2019 may have been my biggest year yet.
We officially opened the doors to The Haven Co-Working in Bend after nearly two years of envisioning, planning, recruiting, outlining our mission, building our space, and growing a community of members. I’ve started multiple businesses in my lifetime, but The Haven has required a skill set that I didn’t know I needed or even had. Here are just a few things I’ve learned along the way.
1. You have to sell people on a vision as if it already exists before it actually does. This feels like lying, but it’s not.
Building The Haven meant getting a lot of people to believe in us, even before we had walls.
2. Your tenant improvement budget will always double. Plan on it.
Same goes for staffing!
3. Culture is everything.
If you aren’t good at building culture, hire someone who is.
4. Women investing in women will change the world.
Only one-fifth of all American venture capital investment goes to startups where at least one of the founders is a woman.
5. Listen to your potential customers.
They can’t necessarily describe what they need, but they can describe what’s not working and you can design something to solve their problems.
Pro tip: Google forms! They make great questionnaires for some seriously invaluable feedback.
6. Entrepreneurship really does take endless amounts of grit and grace.
7. Expect better from people. Most of them will rise to the occasion.
You don’t build a business. You build people, and then they build the business.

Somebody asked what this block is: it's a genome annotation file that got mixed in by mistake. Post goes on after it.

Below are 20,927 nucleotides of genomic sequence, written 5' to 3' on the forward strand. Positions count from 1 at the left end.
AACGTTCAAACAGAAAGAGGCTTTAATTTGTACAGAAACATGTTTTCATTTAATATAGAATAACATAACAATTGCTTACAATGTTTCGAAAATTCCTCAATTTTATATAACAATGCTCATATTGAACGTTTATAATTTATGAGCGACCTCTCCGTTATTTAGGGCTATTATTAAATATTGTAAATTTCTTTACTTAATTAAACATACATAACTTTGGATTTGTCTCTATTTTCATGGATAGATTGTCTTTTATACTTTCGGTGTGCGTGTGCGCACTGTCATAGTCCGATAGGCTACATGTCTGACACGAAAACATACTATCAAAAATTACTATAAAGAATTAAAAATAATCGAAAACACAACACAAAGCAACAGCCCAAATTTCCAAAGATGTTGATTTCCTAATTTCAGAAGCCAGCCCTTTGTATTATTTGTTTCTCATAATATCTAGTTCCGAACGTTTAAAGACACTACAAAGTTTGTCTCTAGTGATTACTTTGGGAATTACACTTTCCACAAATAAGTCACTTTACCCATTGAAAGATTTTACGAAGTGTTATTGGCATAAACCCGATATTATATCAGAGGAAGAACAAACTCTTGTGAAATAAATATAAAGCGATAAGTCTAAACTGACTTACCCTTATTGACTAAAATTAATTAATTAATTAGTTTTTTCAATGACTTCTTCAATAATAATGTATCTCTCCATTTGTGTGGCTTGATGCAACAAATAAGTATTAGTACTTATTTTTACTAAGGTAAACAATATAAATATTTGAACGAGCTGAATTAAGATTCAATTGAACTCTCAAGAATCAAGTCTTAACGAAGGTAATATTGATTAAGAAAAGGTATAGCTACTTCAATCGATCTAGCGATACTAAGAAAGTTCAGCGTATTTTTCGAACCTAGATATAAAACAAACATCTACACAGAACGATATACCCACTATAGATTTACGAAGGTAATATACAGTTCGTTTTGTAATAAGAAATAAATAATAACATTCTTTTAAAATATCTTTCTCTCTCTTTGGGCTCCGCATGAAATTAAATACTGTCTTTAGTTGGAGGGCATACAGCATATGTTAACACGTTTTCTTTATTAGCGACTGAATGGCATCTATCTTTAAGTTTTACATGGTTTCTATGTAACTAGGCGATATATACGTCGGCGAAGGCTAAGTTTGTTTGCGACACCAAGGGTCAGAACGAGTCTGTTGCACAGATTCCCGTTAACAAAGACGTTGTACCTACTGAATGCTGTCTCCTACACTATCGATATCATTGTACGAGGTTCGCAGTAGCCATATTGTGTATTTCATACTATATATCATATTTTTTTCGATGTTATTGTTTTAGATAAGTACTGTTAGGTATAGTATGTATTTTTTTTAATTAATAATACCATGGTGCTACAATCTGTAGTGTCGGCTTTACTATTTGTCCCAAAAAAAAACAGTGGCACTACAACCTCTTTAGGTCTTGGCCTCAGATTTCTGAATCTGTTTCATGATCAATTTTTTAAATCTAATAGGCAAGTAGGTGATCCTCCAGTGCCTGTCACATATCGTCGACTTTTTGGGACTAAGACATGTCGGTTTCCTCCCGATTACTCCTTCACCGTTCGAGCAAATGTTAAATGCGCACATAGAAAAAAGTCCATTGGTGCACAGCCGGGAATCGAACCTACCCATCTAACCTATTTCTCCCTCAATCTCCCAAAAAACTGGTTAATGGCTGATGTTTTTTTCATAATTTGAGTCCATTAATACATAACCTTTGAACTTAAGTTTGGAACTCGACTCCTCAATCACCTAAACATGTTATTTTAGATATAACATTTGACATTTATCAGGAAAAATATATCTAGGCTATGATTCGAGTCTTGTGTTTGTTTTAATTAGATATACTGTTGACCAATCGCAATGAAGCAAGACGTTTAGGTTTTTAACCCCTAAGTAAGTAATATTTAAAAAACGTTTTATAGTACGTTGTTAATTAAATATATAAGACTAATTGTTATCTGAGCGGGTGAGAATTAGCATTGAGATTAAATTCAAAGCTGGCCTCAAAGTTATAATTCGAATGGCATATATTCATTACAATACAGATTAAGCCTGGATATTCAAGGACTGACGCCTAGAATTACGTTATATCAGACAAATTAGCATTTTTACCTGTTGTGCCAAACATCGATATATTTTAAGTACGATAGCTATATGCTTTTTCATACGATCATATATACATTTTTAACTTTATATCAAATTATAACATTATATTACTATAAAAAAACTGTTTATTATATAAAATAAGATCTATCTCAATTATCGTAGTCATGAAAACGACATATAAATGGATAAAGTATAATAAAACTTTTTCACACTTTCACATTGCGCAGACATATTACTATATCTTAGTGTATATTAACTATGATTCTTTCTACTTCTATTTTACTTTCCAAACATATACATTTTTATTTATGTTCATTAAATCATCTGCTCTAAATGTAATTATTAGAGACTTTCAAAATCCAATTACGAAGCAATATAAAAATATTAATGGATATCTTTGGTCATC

8. People want to help. Ask them.
But first, make sure that they have the bandwidth.
9. Fancy glass whiteboards don’t work as well as the ugly regular ones.
In case you’re interested in some tangible advice.
10. Hire people with strengths that complement your weaknesses.
Be OK with delegating–if it’s 80% done to your ‘standards’, it’s great.
11. Pick a good business partner. It’s the most important decision you’ll ever make.
Luckily, I picked well on my wedding day!
12. Your biggest problems probably won’t be the ones you’re prepared for.
Who knew we would need to become heating & cooling experts?
13. We can do hard things.
Even if one of them is believing it.
14. Sometimes form does not follow function.
Think, bathroom faucet sensors.
15. Live your values. People will notice if you don’t.
This is when your inner Brené Brown will start to whisper, ‘Courage over comfort.’
16. Be vulnerable. People are drawn to real human stories.
Did I mention Brené Brown?
17. Technology will never work like the salespeople said it would.
Find and hire the best IT specialist that you can find (we did!)
18. Always have a good handyman.
Even better, put them on retainer.
19. If it was easy, everyone would do it.
But that doesn’t mean that you’re not allowed to cry, become frustrated, and sometimes ask yourself why you signed up for this. Just make sure that the answer is more powerful than the uncertainty.
It’s amazing how powerful a community can be when we come together in collaboration to lift, support, and empower one another. And with that being said, entrepreneurship and running a startup never gets easier. I’d like to think that we’re just continuing to get, and be, better.
All my best,
Carrie Douglass, Co-founder of The Haven
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